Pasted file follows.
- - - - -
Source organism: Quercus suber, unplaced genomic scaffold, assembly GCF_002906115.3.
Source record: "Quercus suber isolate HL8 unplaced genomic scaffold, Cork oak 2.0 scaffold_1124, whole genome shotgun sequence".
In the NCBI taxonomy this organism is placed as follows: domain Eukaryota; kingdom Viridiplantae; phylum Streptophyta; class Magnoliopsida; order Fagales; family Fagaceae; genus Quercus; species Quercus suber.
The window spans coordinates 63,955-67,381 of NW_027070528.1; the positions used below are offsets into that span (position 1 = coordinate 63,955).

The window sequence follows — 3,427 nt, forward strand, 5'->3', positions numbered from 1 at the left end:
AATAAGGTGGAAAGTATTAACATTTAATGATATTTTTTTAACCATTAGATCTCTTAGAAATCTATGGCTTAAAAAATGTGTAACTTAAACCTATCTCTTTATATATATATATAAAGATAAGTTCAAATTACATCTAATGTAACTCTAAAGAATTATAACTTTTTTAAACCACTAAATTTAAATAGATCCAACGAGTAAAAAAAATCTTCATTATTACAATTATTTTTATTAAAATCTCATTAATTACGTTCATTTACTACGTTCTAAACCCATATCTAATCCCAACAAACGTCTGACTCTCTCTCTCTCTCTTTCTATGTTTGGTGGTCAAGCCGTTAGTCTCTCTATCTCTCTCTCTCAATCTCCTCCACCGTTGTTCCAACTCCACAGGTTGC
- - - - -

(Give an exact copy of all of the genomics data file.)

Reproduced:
Source organism: Quercus suber, unplaced genomic scaffold, assembly GCF_002906115.3.
Source record: "Quercus suber isolate HL8 unplaced genomic scaffold, Cork oak 2.0 scaffold_1124, whole genome shotgun sequence".
In the NCBI taxonomy this organism is placed as follows: domain Eukaryota; kingdom Viridiplantae; phylum Streptophyta; class Magnoliopsida; order Fagales; family Fagaceae; genus Quercus; species Quercus suber.
The window spans coordinates 63,955-67,381 of NW_027070528.1; the positions used below are offsets into that span (position 1 = coordinate 63,955).

The window sequence follows — 3,427 nt, forward strand, 5'->3', positions numbered from 1 at the left end:
AATAAGGTGGAAAGTATTAACATTTAATGATATTTTTTTAACCATTAGATCTCTTAGAAATCTATGGCTTAAAAAATGTGTAACTTAAACCTATCTCTTTATATATATATATAAAGATAAGTTCAAATTACATCTAATGTAACTCTAAAGAATTATAACTTTTTTAAACCACTAAATTTAAATAGATCCAACGAGTAAAAAAAATCTTCATTATTACAATTATTTTTATTAAAATCTCATTAATTACGTTCATTTACTACGTTCTAAACCCATATCTAATCCCAACAAACGTCTGACTCTCTCTCTCTCTCTTTCTATGTTTGGTGGTCAAGCCGTTAGTCTCTCTATCTCTCTCTCTCAATCTCCTCCACCGTTGTTCCAACTCCACAGGTTGC